Monday, August 23, 2010

WHY THE DOLLAR IS KEY

Stocks:

The move to a lower low on Friday puts the odds squarely in the “one more leg down” camp. I’ve noticed a couple of patterns emerging in the stock market. The first one is the tendency for a market cycle to bottom on an anticipated news event. The last two intermediate cycle lows bottomed on or one day prior to a jobs report.




The second is the tendency for a cycle to bottom only after a fake out earlier in the cycle.




I’ve been expecting a short daily cycle to balance out the extremely long cycle into the May flash crash (62 days trough to trough). But it doesn’t look like we are going to get one. Every cycle has either run late into the timing band or stretched long. So from here on out I won’t be looking for anymore short cycles (which probably guarantees the next one will be).


So if we factor in the fake out principle and news driven bottom theory we are probably looking at the current daily cycle bottoming next week, possibly Friday (day 40) on the GDP revision. Lately the daily cycles have tended to run between 35 and 45 days with 39 or 40 being the norm.


I think we all realize the revision is going to be bad and common sense would suggest the market should go down. However the market is already in the process of discounting a bad number and has been for 10 days now. I suspect this is going to be one of those sell the rumor buy the news type events. And I expect it is going to catch the bears leaning heavily in the wrong direction expecting the market to act rationally and continue down.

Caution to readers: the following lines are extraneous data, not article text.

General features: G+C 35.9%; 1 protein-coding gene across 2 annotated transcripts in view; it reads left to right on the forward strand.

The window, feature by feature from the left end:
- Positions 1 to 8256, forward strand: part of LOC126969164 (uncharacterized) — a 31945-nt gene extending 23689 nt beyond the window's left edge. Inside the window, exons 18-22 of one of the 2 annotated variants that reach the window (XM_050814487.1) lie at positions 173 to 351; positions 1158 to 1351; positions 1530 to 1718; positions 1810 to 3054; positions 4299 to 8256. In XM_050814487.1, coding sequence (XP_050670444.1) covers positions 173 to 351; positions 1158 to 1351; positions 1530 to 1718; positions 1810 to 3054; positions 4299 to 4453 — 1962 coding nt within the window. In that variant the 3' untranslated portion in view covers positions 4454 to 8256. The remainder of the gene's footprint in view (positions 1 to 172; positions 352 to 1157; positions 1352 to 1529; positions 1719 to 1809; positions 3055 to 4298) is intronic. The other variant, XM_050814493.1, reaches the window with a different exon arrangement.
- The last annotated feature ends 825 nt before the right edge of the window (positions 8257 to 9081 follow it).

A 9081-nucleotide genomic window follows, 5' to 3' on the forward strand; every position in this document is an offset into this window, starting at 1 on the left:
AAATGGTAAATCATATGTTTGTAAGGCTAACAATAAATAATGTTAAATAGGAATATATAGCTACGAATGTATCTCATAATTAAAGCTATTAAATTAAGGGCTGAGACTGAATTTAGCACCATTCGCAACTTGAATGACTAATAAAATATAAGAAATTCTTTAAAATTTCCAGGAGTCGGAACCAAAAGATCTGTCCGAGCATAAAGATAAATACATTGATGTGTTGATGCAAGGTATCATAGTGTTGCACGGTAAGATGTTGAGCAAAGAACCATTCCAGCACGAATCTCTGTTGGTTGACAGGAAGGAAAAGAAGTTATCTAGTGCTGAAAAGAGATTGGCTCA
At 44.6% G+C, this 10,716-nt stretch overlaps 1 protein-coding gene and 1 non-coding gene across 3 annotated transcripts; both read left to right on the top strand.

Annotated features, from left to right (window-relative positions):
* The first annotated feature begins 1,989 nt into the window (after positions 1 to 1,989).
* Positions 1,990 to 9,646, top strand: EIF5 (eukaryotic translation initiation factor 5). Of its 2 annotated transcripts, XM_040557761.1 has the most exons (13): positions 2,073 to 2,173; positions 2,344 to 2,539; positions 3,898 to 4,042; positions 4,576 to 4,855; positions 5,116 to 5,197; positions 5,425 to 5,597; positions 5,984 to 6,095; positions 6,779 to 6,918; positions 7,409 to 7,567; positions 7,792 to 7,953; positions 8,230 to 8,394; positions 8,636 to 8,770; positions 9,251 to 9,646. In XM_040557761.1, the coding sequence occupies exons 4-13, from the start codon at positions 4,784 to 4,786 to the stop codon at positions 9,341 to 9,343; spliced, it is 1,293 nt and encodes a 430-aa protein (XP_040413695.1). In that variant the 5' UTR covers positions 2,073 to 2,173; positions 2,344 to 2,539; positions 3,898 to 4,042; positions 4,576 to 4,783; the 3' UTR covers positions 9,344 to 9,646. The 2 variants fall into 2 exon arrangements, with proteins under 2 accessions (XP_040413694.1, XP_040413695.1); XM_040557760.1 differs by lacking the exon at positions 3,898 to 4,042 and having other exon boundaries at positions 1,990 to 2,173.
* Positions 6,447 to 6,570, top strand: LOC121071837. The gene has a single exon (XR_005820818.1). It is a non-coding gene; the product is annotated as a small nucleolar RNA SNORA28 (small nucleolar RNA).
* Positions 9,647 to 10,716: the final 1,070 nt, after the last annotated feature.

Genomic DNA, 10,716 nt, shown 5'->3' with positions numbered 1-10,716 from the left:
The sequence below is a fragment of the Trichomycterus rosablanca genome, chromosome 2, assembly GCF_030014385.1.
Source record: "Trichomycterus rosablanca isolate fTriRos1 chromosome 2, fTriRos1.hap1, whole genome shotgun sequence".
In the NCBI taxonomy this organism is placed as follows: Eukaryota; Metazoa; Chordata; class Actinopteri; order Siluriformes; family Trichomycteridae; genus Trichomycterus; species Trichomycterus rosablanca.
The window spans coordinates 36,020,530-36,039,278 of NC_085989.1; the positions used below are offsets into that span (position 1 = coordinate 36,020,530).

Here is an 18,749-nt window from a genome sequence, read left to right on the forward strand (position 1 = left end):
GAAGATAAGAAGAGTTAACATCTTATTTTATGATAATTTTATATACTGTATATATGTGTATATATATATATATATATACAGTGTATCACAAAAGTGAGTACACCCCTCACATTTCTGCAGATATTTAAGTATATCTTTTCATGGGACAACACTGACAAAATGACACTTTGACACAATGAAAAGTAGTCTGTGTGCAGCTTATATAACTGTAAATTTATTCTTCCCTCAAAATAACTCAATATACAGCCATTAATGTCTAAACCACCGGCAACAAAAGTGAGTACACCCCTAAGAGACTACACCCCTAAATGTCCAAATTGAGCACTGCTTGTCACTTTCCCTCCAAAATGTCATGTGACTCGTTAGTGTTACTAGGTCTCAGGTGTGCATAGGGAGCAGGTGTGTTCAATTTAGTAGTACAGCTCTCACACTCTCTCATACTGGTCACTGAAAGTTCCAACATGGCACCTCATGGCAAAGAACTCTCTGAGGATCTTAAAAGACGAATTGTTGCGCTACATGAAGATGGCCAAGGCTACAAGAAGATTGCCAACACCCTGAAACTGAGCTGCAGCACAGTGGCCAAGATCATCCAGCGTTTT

When the market starts to rally out of that cycle bottom we could see a pretty aggressive move as shorts panic and have to cover. I actually expect this will quickly drive the market above the 1130 resistance level. Then it will just be a question of when sentiment reaches bullish extremes as to whether the market can test the April highs. If we start to see large negative money flows (a sign institutional traders are exiting) prior to bettering the April high then there is a good chance the cyclical bull is on its last legs.
 Dollar:
I’m going to spend a good bit of time today on the dollar because it is going to be the key to what I envision unfolding the next few months.


I’m going to start off with the largest 3 year cycle and then work backwards.


 
The last four major 3 year cycles have all run 3 to 3 1/2 years in length. The current cycle is 2 years and 6 months old. Now there is a chance the 3 year cycle could bottom this fall as the current intermediate cycle bottoms. However that cycle is due to bottom in November or early December. That would leave the 3 year cycle a bit short. For that reason I expect the current cycle to run at least one more intermediate cycle into the March – June time frame. This is a big reason why I think the C-wave in gold may have two legs up instead of just one.
 
Next let’s back down to the next smaller cycle – the yearly cycle.

 

I’ve marked the last two yearly cycles in blue (notice how they are making lower lows). The last two yearly cycle lows occurred in December. The current intermediate dollar cycle should bottom in late November or early December. That skews the odds heavily in favor of the next intermediate cycle low not only marking an intermediate bottom but also forming a higher degree yearly cycle bottom in the same end of the year time frame as the last two yearly cycles.